The Urban Institute (CFED)
By: Gregory Mills
February 29, 2012
"Liquid asset poverty" and prolonged joblessness: The recession ripples on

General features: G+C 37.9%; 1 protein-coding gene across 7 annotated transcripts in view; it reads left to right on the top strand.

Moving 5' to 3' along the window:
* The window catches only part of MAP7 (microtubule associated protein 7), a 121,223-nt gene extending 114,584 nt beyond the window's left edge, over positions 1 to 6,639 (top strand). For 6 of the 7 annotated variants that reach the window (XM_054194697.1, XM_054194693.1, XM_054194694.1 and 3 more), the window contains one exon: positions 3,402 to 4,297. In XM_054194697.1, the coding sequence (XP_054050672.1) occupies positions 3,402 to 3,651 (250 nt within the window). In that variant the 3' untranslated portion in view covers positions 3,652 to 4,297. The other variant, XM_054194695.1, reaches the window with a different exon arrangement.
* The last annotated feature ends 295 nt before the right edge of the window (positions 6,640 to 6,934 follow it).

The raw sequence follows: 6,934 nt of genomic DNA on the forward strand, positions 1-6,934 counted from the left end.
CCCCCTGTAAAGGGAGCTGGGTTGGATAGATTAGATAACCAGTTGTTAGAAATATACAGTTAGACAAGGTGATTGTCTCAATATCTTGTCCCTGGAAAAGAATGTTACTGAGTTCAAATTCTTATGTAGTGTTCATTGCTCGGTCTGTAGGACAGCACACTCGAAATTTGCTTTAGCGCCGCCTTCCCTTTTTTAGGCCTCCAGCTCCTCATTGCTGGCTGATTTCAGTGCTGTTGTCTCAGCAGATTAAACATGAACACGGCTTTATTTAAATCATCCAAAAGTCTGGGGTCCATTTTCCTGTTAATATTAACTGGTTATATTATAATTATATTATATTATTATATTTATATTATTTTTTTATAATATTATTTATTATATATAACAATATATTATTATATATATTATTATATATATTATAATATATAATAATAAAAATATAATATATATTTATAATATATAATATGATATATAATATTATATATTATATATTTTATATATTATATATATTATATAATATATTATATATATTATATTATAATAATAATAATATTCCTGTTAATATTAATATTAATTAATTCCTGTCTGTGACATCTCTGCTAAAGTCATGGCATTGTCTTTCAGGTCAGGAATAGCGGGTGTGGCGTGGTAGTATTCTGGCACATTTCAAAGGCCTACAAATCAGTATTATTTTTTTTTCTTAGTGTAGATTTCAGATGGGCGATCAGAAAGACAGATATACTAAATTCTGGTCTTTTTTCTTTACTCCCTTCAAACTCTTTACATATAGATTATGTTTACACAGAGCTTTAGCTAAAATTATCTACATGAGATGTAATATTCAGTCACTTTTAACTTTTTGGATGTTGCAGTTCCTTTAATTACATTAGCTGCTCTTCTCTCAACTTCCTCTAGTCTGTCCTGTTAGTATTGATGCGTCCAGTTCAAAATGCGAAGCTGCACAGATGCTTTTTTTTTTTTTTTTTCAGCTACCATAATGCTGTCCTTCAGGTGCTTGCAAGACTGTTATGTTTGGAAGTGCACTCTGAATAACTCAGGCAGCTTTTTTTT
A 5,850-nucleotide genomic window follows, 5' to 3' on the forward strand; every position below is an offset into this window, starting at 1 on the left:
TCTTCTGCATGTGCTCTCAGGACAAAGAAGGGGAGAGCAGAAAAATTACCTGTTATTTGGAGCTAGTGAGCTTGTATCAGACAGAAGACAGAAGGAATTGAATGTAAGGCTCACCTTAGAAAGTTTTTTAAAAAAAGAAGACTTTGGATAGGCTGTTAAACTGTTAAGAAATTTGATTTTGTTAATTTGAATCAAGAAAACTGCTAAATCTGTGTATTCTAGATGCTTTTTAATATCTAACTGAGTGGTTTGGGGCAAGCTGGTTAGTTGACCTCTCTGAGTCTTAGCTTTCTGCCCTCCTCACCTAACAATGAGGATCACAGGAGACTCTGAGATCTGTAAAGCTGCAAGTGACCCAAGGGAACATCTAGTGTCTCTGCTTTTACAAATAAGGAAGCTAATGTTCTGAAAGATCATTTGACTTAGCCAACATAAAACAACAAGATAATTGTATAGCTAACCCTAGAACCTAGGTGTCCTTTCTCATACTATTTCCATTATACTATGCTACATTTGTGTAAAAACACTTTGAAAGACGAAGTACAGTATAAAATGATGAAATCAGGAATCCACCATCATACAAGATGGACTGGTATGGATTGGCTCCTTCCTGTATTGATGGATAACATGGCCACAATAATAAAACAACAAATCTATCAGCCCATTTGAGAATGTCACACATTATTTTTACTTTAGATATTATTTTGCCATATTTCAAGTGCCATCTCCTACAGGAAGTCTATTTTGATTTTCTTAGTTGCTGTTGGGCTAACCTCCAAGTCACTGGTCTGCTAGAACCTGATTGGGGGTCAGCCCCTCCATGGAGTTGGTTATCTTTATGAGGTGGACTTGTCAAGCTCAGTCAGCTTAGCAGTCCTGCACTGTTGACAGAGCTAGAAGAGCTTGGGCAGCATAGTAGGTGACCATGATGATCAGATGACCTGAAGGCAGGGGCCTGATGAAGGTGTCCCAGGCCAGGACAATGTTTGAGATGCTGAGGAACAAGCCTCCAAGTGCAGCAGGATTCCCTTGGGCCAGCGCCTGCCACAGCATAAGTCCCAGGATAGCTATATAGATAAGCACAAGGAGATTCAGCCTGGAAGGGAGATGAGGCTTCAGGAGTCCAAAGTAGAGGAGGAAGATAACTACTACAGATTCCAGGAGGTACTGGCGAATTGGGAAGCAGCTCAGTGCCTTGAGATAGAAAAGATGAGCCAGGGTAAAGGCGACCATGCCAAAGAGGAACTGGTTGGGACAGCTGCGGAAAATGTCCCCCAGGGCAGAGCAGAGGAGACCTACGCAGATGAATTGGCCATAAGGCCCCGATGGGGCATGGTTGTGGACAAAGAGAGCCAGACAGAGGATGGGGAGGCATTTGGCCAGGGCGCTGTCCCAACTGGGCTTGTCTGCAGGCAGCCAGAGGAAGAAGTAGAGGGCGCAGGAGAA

On January 31, the Corporation for Enterprise Development released its annual Assets and Opportunity Scorecard. For the first time, the report included estimates of "liquid asset poverty"--the share of American households with insufficient liquid assets (e.g., bank accounts, stocks, mutual funds, and retirement accounts) to subsist at the poverty level for three months. In 2009 an estimated 43 percent of U.S. households did not have enough liquid assets to protect themselves from a major income loss or emergency expense. This represented a slight uptick from the pre-recession level of 41 percent in 2006. Among states, liquid asset poverty rates in 2009 varied by a factor of more than two, with Hawaii, New Hampshire, and Vermont below 25 percent, while Alabama, Georgia, Mississippi, and West Virginia each topped 55 percent.